By Qian Julie Wang
As determined as I feel to read 50 new books this year, I keep thinking about the books I listened to and loved last year. I'd like to revisit them, this time as hard copies with a pencil in hand to underline all of my favorite sentences.
"Beautiful Country" is one; "Olga Dies Dreaming" and "Ghosts" are two others.
I started "Beautiful Country," read by the author, just before my trip to Thailand last April and I took it with me. I listened to the final chapter on our road trip to the island of Koh Chang and got teary while identifying with the emotion of Qian reaching out to her younger self. Many of us still walk with our littler selves within hoping to be acknowledged and freed.
As waves of peace washed over me on Koh Chang, I could feel I was at a turning point. That everything would soon change. I felt confident I'd leave my job within the year but I didn't yet know how. I only knew what awaited me would allow my current self to unfurl and help younger me—bright, joyful, fearless—rise above the heavier parts I carry. More on that some other time, but for now, I am so thankful to Qian and the permission slip her words formed.
"From then on, the little girl makes her home in my shadows, even as I make the move back to New York City to work in a top law firm. I know she is there, watching as I play my assigned role in my gilded American Dream, living my empty Manhattan life full of all the food and clothes and things I could ever want. You cannot know that some things are not enough until you have them.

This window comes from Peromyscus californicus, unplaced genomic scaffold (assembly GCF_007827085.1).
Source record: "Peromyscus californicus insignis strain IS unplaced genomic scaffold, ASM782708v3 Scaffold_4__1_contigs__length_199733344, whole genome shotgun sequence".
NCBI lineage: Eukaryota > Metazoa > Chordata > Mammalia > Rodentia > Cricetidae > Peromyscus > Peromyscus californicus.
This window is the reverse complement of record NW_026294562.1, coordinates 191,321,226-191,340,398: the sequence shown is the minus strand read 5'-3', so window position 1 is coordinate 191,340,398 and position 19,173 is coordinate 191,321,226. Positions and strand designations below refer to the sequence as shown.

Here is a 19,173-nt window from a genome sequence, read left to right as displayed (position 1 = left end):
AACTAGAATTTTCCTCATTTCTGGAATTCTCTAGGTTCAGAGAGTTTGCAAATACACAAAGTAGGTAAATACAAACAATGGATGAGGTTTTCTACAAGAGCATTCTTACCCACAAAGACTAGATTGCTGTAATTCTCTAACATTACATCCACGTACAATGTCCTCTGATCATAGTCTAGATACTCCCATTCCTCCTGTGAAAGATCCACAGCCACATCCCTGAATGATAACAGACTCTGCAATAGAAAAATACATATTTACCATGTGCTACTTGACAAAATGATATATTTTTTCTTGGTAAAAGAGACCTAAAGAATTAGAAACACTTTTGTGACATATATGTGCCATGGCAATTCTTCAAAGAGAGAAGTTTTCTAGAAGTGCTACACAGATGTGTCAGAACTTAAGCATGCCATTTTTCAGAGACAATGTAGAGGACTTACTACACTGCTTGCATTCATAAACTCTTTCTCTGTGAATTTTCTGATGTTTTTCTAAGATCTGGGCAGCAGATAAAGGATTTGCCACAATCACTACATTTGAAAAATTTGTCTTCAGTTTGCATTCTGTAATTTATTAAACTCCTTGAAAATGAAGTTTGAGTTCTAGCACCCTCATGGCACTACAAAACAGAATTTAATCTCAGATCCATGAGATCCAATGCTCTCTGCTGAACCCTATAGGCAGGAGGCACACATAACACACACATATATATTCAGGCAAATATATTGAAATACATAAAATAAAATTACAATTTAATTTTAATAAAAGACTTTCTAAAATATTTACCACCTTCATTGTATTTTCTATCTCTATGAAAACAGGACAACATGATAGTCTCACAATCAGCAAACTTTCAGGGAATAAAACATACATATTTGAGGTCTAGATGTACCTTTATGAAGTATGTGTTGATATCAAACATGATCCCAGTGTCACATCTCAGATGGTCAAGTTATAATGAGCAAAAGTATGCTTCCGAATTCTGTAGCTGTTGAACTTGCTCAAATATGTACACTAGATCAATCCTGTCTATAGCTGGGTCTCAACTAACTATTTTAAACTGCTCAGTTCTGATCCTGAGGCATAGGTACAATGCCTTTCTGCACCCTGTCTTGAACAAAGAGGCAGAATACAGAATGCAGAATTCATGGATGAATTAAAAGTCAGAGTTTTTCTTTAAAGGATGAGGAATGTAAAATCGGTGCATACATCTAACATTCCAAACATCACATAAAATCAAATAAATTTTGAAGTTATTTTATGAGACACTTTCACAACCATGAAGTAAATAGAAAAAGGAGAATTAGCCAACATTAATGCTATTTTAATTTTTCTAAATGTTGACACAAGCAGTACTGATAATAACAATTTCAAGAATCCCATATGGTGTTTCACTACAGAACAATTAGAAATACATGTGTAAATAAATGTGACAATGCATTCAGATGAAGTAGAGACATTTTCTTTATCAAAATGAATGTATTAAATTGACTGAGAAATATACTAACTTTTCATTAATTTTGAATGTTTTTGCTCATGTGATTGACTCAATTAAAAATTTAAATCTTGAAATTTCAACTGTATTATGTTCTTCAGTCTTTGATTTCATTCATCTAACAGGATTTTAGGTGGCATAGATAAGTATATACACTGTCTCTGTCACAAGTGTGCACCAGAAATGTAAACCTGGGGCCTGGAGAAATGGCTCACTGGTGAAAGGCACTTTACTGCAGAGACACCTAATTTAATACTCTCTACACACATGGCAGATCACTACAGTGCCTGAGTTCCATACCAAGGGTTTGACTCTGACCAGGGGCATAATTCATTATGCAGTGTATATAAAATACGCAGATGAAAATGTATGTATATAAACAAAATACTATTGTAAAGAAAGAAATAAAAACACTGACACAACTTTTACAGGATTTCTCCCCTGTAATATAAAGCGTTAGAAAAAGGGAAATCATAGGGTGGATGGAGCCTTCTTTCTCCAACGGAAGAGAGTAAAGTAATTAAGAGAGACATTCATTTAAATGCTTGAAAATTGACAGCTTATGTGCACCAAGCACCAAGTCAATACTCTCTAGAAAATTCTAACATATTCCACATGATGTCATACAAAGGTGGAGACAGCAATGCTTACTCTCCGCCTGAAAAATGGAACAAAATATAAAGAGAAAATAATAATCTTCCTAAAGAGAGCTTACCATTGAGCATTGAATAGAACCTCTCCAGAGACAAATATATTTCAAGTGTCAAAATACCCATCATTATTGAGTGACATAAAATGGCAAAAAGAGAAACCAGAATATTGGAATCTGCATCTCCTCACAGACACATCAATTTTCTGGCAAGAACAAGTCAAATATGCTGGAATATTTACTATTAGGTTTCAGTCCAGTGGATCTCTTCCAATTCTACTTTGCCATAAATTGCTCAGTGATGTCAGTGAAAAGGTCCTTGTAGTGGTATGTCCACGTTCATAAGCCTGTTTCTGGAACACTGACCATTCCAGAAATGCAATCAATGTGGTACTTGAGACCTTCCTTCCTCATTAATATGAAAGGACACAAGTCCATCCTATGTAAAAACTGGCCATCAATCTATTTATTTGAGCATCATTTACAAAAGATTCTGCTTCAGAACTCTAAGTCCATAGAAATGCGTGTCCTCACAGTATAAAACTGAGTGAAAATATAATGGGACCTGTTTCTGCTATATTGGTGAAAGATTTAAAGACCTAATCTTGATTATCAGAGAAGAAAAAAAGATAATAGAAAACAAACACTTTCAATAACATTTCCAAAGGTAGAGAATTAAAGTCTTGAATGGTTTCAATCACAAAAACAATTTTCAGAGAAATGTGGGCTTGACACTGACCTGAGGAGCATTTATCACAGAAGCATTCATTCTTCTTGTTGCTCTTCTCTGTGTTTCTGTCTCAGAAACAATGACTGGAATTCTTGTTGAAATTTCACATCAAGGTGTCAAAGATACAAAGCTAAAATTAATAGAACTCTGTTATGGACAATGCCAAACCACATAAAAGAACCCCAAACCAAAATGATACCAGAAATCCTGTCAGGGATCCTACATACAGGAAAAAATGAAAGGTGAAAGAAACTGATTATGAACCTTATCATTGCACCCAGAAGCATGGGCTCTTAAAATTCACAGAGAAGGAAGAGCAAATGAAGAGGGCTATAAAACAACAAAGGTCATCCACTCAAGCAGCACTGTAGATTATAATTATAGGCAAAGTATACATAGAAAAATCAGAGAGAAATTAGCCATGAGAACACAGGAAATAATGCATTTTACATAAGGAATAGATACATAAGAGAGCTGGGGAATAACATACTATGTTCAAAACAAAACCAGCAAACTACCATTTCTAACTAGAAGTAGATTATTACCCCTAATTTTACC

At first, I act like she doesn't exist. I try to kick dirt over her in my mind again. But it is too late: she has been unearthed.
It comes to me clearest in the first seconds of every morning. Upon opening my eyes, I forget who I am and how I've come to chase this life. And then I see her in the corner of my bedroom, still scared, still starving. I look past her and out the window, my mind roaming beyond the Hudson River and into Jersey City, through the door of the condominium unit where Ma Ma and Ba Ba now live, apparently free and safe, but really behind bars wrought from trauma. And then I slide forward in time and see myself many decades older, hair gray and skin loose, behind those same bars myself, the little girl still cowering next to me.
I repeat the judge's words. It has become a daily morning practice, but this time, after almost a year, I feel the lies slip away through the weave of my mantra. My muscles lose a tightness I did not know they have been carrying, and against the backdrop of my truths I am at long last free to admit: I am tired. I am so very tired of running and hiding, but I have done it for so long, I don't know how to stop. I don't know how to do anything else. It is all I am: defining myself against illegality while stitching it into my veins. The judge's words are my blanket nest, and in its snug embrace I rediscover a safety I knew once, long, long ago.
I turn back to the window and see for the first time the little girl cast aglow against the light of the waking sun. And then I try something new. I look that wise little girl in the eyes and reach my hand out for hers."(pp. 296-7)